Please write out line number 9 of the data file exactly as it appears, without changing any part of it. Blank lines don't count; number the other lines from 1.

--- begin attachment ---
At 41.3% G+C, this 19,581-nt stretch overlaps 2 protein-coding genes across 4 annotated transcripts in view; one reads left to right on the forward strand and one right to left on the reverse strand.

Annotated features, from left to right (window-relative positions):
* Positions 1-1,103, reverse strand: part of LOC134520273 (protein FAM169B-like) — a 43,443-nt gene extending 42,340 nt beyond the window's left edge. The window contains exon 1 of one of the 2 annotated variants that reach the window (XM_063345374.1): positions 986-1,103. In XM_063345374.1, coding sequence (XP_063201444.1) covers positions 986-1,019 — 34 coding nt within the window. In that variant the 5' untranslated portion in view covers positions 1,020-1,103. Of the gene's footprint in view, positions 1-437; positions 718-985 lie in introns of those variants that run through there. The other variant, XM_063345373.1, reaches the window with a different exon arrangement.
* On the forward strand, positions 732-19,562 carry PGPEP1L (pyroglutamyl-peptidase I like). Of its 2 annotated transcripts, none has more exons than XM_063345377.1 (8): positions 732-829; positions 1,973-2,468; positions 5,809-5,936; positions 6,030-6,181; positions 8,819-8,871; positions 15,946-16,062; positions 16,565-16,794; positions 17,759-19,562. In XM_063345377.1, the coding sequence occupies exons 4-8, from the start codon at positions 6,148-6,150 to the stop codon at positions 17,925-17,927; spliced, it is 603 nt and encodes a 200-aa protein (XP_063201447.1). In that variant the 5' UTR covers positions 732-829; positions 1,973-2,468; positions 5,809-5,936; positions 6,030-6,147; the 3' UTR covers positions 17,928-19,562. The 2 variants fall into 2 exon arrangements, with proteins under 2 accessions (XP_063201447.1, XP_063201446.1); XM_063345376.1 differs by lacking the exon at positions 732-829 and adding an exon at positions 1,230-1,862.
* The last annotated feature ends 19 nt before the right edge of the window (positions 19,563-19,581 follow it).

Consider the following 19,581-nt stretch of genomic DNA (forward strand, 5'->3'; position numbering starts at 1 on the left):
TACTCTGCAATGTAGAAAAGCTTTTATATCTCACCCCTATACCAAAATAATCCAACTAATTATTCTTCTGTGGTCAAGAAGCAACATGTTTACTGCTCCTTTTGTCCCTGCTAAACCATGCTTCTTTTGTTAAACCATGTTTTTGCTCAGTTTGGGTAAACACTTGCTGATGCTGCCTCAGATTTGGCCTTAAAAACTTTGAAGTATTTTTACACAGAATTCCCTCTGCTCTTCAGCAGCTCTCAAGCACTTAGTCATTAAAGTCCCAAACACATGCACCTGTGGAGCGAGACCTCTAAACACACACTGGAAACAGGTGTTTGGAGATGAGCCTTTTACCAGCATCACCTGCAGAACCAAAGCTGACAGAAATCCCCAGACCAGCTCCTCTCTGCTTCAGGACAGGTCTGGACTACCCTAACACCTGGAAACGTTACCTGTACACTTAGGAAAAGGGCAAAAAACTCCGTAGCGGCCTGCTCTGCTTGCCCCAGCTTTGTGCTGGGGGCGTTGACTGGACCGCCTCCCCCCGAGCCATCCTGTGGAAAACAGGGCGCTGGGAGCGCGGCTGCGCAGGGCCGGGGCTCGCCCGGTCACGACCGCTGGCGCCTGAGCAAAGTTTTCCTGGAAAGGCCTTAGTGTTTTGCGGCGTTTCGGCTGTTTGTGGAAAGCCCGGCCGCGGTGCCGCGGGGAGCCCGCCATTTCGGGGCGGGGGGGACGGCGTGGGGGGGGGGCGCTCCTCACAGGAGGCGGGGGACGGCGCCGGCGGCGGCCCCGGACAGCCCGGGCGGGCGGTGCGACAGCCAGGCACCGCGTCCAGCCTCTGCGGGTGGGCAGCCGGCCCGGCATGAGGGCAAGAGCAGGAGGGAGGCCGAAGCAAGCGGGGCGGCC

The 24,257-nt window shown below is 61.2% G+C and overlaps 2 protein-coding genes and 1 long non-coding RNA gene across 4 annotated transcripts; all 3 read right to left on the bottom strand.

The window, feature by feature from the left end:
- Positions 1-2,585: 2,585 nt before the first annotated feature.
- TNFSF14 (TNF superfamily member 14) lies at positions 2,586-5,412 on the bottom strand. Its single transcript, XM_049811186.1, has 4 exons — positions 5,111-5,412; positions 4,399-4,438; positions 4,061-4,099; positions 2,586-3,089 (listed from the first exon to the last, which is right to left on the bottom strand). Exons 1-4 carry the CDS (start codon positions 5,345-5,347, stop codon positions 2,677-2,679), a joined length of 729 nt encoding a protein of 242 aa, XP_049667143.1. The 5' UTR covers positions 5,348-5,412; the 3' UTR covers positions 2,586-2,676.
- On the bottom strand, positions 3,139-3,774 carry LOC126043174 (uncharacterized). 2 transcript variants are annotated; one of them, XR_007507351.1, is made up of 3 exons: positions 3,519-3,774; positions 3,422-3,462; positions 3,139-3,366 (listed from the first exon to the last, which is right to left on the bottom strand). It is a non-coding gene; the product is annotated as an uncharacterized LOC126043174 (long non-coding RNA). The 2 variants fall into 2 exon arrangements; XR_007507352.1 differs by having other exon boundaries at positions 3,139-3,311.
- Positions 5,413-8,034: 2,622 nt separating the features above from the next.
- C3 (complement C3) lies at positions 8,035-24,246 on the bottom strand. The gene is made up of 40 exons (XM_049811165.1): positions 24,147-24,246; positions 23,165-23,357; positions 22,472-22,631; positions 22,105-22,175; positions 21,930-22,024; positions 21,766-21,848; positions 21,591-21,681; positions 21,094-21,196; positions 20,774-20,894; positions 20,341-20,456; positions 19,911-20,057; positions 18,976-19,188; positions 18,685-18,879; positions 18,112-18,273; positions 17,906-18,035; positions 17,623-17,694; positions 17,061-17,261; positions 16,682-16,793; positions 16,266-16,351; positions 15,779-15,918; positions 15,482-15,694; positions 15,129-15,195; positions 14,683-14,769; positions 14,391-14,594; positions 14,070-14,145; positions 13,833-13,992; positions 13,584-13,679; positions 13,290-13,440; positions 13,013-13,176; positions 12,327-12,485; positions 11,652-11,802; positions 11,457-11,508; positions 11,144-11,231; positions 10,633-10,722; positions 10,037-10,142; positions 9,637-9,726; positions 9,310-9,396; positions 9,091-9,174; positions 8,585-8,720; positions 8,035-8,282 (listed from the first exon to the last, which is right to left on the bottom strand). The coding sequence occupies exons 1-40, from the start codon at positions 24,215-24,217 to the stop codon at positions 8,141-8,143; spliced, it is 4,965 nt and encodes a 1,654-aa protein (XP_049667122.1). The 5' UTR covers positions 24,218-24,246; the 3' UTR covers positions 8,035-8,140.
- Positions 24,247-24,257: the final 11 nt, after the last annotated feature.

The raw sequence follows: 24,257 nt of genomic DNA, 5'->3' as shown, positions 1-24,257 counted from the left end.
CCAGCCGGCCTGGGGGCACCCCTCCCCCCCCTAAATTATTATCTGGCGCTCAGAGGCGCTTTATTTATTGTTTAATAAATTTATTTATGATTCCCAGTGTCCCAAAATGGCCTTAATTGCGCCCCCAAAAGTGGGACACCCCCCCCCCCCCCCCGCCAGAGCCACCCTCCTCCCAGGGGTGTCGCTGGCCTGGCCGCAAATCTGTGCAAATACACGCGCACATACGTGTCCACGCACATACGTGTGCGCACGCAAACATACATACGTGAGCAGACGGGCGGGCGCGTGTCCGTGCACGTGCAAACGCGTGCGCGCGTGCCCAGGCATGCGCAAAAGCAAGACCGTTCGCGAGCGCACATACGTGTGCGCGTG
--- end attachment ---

The window, feature by feature from the left end: